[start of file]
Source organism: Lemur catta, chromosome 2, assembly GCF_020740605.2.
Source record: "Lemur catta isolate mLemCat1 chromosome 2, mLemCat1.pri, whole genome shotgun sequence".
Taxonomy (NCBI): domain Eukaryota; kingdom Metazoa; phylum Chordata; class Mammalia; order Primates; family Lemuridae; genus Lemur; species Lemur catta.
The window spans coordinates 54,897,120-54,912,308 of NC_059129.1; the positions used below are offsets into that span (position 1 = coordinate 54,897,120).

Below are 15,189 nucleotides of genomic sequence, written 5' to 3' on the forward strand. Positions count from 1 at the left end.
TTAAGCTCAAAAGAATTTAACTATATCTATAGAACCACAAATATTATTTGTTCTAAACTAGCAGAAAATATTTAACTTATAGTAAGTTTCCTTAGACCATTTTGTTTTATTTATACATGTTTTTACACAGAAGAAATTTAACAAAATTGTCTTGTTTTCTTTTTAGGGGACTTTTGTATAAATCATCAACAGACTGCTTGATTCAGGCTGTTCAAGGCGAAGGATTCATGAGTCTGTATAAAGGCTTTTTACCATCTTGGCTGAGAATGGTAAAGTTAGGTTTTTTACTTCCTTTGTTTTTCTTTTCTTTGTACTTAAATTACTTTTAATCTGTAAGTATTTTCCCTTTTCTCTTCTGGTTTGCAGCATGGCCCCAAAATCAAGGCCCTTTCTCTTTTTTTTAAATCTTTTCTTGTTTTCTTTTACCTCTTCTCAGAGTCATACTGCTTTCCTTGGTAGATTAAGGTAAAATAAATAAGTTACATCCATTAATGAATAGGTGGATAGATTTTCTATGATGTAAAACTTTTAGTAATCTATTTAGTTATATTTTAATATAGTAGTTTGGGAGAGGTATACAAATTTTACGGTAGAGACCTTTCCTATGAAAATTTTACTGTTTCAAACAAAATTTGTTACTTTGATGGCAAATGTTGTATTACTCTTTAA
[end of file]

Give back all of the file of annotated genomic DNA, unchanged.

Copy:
Source organism: Lemur catta, chromosome 2, assembly GCF_020740605.2.
Source record: "Lemur catta isolate mLemCat1 chromosome 2, mLemCat1.pri, whole genome shotgun sequence".
Taxonomy (NCBI): domain Eukaryota; kingdom Metazoa; phylum Chordata; class Mammalia; order Primates; family Lemuridae; genus Lemur; species Lemur catta.
The window spans coordinates 54,897,120-54,912,308 of NC_059129.1; the positions used below are offsets into that span (position 1 = coordinate 54,897,120).

Below are 15,189 nucleotides of genomic sequence, written 5' to 3' on the forward strand. Positions count from 1 at the left end.
TTAAGCTCAAAAGAATTTAACTATATCTATAGAACCACAAATATTATTTGTTCTAAACTAGCAGAAAATATTTAACTTATAGTAAGTTTCCTTAGACCATTTTGTTTTATTTATACATGTTTTTACACAGAAGAAATTTAACAAAATTGTCTTGTTTTCTTTTTAGGGGACTTTTGTATAAATCATCAACAGACTGCTTGATTCAGGCTGTTCAAGGCGAAGGATTCATGAGTCTGTATAAAGGCTTTTTACCATCTTGGCTGAGAATGGTAAAGTTAGGTTTTTTACTTCCTTTGTTTTTCTTTTCTTTGTACTTAAATTACTTTTAATCTGTAAGTATTTTCCCTTTTCTCTTCTGGTTTGCAGCATGGCCCCAAAATCAAGGCCCTTTCTCTTTTTTTTAAATCTTTTCTTGTTTTCTTTTACCTCTTCTCAGAGTCATACTGCTTTCCTTGGTAGATTAAGGTAAAATAAATAAGTTACATCCATTAATGAATAGGTGGATAGATTTTCTATGATGTAAAACTTTTAGTAATCTATTTAGTTATATTTTAATATAGTAGTTTGGGAGAGGTATACAAATTTTACGGTAGAGACCTTTCCTATGAAAATTTTACTGTTTCAAACAAAATTTGTTACTTTGATGGCAAATGTTGTATTACTCTTTAA